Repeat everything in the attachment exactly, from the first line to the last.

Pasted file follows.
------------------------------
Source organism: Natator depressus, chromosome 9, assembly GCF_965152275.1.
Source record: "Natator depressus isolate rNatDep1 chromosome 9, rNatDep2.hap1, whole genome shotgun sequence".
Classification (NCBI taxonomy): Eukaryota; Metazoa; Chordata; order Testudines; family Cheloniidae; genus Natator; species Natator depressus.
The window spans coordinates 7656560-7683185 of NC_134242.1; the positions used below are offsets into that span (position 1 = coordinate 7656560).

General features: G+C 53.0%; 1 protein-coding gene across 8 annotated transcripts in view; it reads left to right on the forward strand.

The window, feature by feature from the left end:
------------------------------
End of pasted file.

Source organism: Natator depressus, chromosome 9, assembly GCF_965152275.1.
Source record: "Natator depressus isolate rNatDep1 chromosome 9, rNatDep2.hap1, whole genome shotgun sequence".
Classification (NCBI taxonomy): Eukaryota; Metazoa; Chordata; order Testudines; family Cheloniidae; genus Natator; species Natator depressus.
The window spans coordinates 7656560-7683185 of NC_134242.1; the positions used below are offsets into that span (position 1 = coordinate 7656560).

General features: G+C 53.0%; 1 protein-coding gene across 8 annotated transcripts in view; it reads left to right on the forward strand.

The window, feature by feature from the left end: